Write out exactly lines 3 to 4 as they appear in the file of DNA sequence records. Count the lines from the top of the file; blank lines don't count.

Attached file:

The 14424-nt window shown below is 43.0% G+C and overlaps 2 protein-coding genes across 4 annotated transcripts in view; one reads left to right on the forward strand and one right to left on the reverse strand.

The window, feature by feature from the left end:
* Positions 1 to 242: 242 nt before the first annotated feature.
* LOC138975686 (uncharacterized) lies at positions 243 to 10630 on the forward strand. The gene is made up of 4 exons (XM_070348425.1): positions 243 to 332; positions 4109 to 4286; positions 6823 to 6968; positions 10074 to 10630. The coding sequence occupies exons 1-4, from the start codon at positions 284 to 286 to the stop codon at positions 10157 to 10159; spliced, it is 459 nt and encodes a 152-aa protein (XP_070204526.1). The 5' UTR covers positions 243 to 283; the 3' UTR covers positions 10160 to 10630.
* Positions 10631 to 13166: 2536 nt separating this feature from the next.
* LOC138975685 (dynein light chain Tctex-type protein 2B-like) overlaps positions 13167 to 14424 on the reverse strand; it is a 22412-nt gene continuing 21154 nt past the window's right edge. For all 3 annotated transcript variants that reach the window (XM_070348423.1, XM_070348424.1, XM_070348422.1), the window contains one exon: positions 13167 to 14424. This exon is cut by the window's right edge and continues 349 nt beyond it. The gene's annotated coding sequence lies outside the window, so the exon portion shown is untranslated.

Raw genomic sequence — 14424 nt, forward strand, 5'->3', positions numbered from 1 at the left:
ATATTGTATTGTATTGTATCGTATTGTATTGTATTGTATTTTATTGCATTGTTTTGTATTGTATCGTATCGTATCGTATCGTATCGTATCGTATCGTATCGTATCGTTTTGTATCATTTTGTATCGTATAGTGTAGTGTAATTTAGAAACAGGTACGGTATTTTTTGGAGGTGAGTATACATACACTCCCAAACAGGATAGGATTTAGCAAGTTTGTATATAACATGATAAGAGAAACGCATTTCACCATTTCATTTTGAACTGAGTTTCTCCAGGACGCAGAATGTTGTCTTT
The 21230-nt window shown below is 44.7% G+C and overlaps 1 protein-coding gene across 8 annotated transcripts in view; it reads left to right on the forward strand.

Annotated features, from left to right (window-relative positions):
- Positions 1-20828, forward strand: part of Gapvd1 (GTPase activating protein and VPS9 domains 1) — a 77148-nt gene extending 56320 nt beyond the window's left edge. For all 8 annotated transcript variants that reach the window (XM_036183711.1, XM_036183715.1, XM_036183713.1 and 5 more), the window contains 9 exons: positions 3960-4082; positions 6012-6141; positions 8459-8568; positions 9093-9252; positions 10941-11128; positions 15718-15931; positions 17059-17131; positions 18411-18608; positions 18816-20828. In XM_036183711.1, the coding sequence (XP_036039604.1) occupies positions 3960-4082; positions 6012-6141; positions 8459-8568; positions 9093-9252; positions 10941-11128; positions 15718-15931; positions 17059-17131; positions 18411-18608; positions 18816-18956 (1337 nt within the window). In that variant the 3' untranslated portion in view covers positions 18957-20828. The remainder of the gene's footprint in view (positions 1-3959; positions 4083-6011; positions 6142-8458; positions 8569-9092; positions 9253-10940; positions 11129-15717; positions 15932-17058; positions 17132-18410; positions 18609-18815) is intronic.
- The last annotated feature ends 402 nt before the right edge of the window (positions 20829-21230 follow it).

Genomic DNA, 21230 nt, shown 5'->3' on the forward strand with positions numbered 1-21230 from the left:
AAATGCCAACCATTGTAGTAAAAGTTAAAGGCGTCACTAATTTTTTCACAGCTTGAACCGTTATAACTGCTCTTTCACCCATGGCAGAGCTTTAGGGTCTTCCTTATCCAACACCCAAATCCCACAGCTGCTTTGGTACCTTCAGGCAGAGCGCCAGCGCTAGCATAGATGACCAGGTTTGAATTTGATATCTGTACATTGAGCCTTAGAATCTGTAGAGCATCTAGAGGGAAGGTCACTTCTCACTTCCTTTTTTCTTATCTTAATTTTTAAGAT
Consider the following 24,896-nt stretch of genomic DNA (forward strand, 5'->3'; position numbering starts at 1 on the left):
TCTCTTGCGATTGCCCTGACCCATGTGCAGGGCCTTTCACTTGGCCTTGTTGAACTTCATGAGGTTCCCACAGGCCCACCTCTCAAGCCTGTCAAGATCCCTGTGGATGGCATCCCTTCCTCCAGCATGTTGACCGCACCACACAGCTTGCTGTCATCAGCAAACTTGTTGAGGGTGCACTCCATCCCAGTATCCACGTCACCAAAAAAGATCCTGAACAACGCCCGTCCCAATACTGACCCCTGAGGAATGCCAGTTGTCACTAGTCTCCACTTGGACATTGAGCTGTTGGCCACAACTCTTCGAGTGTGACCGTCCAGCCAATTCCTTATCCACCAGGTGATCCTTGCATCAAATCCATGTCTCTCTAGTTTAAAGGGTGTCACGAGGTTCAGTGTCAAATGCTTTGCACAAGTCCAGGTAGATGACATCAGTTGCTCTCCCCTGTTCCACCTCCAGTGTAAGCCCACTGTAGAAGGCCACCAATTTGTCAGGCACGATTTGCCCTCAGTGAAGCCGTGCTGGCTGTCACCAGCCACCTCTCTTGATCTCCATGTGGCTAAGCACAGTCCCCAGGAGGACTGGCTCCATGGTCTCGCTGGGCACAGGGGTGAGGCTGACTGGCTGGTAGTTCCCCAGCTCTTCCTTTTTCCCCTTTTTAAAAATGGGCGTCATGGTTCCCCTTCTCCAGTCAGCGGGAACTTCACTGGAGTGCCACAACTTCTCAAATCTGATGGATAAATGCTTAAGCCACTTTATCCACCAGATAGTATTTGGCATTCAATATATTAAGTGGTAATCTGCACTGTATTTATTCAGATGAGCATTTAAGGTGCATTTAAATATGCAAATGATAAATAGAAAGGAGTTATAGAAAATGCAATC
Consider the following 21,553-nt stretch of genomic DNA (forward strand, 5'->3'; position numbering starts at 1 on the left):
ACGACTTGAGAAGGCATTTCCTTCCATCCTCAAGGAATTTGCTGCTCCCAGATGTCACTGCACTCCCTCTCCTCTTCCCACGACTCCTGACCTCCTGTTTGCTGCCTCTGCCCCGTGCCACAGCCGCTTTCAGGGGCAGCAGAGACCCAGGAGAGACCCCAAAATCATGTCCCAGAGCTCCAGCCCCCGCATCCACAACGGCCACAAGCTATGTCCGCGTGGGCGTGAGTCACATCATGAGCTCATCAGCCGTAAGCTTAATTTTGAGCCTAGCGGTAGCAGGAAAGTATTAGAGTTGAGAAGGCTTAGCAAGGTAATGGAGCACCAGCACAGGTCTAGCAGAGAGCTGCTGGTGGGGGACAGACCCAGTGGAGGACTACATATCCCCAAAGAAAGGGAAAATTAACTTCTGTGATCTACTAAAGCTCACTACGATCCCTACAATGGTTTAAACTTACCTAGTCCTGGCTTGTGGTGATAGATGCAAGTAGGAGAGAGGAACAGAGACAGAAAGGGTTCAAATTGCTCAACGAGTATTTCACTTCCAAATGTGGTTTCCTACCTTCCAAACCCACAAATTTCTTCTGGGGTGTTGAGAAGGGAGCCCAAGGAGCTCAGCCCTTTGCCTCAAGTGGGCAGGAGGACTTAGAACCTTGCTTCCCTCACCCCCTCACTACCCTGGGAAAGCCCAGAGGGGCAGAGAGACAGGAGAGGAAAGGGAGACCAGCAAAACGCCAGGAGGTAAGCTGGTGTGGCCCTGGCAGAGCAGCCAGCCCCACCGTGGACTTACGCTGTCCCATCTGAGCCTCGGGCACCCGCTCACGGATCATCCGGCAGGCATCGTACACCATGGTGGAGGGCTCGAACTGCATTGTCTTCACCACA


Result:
* Positions 1 to 242: 242 nt before the first annotated feature.
* LOC138975686 (uncharacterized) lies at positions 243 to 10630 on the forward strand. The gene is made up of 4 exons (XM_070348425.1): positions 243 to 332; positions 4109 to 4286; positions 6823 to 6968; positions 10074 to 10630. The coding sequence occupies exons 1-4, from the start codon at positions 284 to 286 to the stop codon at positions 10157 to 10159; spliced, it is 459 nt and encodes a 152-aa protein (XP_070204526.1). The 5' UTR covers positions 243 to 283; the 3' UTR covers positions 10160 to 10630.